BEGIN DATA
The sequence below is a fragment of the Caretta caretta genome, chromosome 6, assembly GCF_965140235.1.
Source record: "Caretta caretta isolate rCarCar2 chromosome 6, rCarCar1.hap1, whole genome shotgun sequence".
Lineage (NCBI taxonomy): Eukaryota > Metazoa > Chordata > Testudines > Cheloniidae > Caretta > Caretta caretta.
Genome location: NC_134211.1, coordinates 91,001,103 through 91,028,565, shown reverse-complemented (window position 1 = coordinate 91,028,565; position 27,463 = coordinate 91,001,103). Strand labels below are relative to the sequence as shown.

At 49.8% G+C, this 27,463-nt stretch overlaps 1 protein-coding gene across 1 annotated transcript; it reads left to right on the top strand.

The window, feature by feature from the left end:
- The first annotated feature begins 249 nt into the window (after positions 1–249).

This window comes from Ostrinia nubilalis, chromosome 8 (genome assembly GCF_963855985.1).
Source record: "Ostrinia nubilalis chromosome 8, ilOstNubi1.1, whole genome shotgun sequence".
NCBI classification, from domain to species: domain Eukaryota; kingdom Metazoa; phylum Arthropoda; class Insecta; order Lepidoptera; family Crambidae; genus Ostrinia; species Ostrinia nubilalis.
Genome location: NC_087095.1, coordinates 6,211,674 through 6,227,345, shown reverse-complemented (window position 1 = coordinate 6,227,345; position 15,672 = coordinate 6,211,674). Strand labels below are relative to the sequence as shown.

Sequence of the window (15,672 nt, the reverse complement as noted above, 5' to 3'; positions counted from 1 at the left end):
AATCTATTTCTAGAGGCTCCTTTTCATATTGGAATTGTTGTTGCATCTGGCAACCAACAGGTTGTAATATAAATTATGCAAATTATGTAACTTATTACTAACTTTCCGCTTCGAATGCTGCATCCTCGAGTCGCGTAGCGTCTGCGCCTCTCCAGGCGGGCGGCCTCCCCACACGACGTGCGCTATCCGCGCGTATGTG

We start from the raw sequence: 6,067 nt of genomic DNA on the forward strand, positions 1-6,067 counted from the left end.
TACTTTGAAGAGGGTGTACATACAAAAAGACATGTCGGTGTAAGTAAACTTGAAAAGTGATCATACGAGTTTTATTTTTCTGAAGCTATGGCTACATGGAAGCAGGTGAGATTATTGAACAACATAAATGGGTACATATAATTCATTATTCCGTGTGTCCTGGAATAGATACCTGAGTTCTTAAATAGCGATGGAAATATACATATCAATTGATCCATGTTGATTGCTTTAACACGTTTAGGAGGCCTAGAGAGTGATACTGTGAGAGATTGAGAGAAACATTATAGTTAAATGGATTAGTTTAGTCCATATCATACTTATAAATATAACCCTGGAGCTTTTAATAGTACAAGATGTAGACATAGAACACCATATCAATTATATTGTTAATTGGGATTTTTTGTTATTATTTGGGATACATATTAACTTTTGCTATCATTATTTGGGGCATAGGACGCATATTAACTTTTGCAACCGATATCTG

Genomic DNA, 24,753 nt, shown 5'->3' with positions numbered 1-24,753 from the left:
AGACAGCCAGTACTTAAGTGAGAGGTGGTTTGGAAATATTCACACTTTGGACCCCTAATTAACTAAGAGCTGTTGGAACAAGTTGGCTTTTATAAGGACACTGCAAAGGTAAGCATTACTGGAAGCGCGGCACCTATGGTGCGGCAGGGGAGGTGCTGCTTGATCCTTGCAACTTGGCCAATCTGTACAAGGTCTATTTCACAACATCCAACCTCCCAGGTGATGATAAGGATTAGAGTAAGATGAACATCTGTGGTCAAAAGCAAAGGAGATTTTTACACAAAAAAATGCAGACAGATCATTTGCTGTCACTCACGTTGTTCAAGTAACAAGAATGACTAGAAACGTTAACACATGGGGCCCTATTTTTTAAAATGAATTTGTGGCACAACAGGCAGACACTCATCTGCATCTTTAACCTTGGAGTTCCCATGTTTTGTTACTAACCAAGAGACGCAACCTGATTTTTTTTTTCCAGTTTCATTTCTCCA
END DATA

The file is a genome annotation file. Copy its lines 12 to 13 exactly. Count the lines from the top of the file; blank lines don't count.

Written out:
Sequence of the window (15,672 nt, the reverse complement as noted above, 5' to 3'; positions counted from 1 at the left end):
AATCTATTTCTAGAGGCTCCTTTTCATATTGGAATTGTTGTTGCATCTGGCAACCAACAGGTTGTAATATAAATTATGCAAATTATGTAACTTATTACTAACTTTCCGCTTCGAATGCTGCATCCTCGAGTCGCGTAGCGTCTGCGCCTCTCCAGGCGGGCGGCCTCCCCACACGACGTGCGCTATCCGCGCGTATGTG